• Cloth bum – disposable nappies can cost a lot, too, but by opting for cloth diapers you can bypass this ongoing expense. You will have a larger outlay at the beginning, but then the diapers will last your baby until he’s potty trained. They’ll even be fine to use for any future babies too. If you add them to your baby registry, you may even get the cloth nappies as gifts!
  • Only buy what you need – a lot of the items you see in baby stores don’t really qualify as necessities. They’re things you can spend money on, but by no means need to. You don’t really need to buy a brand new baby bath, you could wash your baby in your bath or sink. Your baby doesn’t really need an expensive musical mobile to go above the crib. He doesn’t really need brand new matching nursery furniture. He doesn’t need the tiny pair of expensive shoes you’ve been eyeing up, even though they are very cute. Food, shelter, clothing and love – aside from that, everything else may be nice to have but not a necessity.
  • Be realistic – draw up a realistic budget and stick to it. Give yourself room for the occasional splurge so that you don’t feel guilty about little purchases.
  • Shop around – once you’ve decided what you want to buy, do your research and shop around to make sure you get the best deal. It may take a while, but you could save a lot of money.

Remember, money isn’t love – of course it feels good to spend money on your baby, and to feel that you’re ready for his arrival. But don’t feel bad if you can’t afford to buy everything new. Your baby won’t know whether a pram is new or second hand. Your baby won’t care whether he has matching outfits, a cute cot bumper, or a personalised teddy, all he will care about is being close to you.

Are you sticking to a tight budget for the baby, do you have any tips to share with other budgeting mums?

Written by Fiona (@Fiona_Peacock), mother, writer and lover of all things baby related.

This information is not intended to replace the advice of a trained medical doctor. Health & Parenting Ltd disclaims any liability for the decisions you make based on this information, which is provided to you on a general information basis only and not as a substitute for personalized medical advice. All contents copyright © Health & Parenting Ltd 2018. All rights reserved.

Feeling Mixed Emotions About Pregnancy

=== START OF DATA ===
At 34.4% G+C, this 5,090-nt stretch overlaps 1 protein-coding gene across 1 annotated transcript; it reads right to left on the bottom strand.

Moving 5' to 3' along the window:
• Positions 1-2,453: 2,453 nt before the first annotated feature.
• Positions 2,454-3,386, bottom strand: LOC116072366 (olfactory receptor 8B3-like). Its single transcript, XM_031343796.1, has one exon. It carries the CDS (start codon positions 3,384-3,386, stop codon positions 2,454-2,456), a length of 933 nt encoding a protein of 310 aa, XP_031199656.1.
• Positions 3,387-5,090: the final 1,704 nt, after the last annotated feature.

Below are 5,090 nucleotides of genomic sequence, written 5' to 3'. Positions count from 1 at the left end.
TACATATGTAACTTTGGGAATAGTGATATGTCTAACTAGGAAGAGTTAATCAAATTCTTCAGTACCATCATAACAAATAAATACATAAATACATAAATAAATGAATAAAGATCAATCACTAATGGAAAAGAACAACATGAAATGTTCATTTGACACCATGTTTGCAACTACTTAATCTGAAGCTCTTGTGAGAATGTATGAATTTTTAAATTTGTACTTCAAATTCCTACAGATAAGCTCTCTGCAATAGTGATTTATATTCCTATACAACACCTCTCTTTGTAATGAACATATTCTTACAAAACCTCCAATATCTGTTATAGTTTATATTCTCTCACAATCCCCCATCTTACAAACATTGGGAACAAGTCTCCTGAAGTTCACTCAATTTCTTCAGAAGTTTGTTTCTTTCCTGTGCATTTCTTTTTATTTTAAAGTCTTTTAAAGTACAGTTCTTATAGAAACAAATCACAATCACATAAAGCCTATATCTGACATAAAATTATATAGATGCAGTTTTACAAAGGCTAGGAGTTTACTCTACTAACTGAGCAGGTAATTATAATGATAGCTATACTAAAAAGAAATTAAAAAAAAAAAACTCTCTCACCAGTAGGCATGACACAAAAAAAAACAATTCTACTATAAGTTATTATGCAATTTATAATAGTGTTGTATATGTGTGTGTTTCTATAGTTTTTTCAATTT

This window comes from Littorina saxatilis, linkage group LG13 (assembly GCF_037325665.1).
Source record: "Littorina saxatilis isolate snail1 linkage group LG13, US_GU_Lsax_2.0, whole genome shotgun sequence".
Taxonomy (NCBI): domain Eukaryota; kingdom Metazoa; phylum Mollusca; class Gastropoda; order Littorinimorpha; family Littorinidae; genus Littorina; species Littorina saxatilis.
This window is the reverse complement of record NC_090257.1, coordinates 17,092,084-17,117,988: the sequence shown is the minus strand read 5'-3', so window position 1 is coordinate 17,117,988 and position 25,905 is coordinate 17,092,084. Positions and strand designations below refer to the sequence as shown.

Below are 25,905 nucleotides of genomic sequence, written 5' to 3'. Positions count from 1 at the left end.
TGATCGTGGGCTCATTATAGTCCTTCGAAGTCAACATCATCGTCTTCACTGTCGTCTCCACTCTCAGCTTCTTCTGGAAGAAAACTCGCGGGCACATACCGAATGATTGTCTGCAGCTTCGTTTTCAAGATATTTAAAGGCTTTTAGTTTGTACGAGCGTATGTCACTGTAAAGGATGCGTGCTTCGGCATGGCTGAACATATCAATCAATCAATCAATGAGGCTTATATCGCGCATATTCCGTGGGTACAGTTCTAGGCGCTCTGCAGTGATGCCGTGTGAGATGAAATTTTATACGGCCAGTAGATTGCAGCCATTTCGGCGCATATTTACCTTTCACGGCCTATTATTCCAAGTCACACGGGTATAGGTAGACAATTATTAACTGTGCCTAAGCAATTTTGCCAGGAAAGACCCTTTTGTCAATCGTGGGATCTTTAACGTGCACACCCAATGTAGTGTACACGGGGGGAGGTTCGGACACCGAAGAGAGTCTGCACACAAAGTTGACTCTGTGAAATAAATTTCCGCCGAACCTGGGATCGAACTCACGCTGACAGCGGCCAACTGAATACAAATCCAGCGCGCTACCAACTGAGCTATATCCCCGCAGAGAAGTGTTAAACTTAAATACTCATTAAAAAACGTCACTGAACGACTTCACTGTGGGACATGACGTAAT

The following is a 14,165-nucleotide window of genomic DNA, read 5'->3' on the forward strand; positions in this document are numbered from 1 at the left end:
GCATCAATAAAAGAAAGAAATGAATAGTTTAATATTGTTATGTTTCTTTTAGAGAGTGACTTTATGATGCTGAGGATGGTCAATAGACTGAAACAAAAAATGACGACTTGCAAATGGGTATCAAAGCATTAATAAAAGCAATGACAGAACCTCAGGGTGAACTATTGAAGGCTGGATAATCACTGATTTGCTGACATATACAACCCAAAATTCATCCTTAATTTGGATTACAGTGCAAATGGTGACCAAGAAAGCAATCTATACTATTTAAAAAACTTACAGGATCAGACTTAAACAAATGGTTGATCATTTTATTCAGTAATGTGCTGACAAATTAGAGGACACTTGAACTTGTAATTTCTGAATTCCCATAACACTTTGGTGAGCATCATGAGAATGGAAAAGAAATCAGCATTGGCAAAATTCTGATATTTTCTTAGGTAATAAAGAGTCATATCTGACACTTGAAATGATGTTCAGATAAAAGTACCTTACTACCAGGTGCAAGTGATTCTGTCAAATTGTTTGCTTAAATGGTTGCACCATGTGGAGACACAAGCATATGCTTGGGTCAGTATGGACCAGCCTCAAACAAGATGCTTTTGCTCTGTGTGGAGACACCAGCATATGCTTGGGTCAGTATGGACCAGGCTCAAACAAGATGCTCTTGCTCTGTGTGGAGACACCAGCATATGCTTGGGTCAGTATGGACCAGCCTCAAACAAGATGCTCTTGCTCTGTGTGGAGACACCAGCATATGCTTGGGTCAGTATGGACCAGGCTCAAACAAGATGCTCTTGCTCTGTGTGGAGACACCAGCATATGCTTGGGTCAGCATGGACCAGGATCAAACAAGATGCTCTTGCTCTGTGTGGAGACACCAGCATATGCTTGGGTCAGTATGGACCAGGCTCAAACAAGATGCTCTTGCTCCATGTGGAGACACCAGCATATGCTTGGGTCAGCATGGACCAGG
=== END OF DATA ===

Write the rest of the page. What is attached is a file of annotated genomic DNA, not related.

Finding out you are pregnant is one of those lump-in-your-throat moments. Whether you’ve spent years trying, or are facing an unplanned pregnancy, you may find yourself feeling mixed emotions. That’s normal, most women find themselves on a roller coaster ride of emotions during those first few weeks of pregnancy, or longer.

Mixed emotions aren’t just for women facing unplanned pregnancies, even if you were crossing your fingers and toes for a little blue line, you may now find yourself feeling a little deflated. After all, your pipe dream has suddenly become very real, it’s normal to feel a little apprehensive. Some of the emotions commonly experienced in those first few weeks after a positive pregnancy test include:

Happy – if this pregnancy was long awaited, you are likely to feel incredibly happy that you are pregnant. Even if this pregnancy was a complete shock, you are still likely to feel happy about the prospect of being pregnant. During moments of happiness, focus on yourself and your developing baby, and try to remember all the reasons you have to feel happy about the pregnancy.

Upset – it’s normal to grieve the loss of an old life. After all, you’ve just discovered that for the next nine months, alcohol, your favourite cheese and pate are off the menu. You may be worried about growing out of your clothes, and morphing into a pregnant woman.

Scared – pretty much all pregnant women feel scared at some point. You may be scared about the pregnancy, worried about the birth, or terrified that you won’t be a good mother. A little bit of fear is a normal part of pregnancy, especially during the first few weeks as you adjust to the news. If it is keeping you awake at night, affecting your appetite or leaving you unable to concentrate, speak to your healthcare provider for advice.

Guilty – chances are, if you’re feeling upset and scared, you may also be feeling guilty. Motherhood guilt will last you a lifetime, and sadly it starts as early as that little blue line on your pregnancy test. Try not to feel guilty for having mixed emotions about the pregnancy. Remember that it’s ok to not be 100% happy all of the time. Not only are you at the start of a life-changing journey, but you’re also experiencing the emotional roller coaster associated with the hormone increases of early pregnancy.

Unprepared – this emotion is particularly strong for women facing unplanned pregnancies. You may be worried this is the wrong time, or that you’re not ready to be a mother. But, as your planned pregnancy counterparts will tell you, they are thinking all the same things. Having a baby is a huge step, and self-doubt is a normal part of this. Whenever you feel worried and unprepared, do something proactive to help you get ready for motherhood.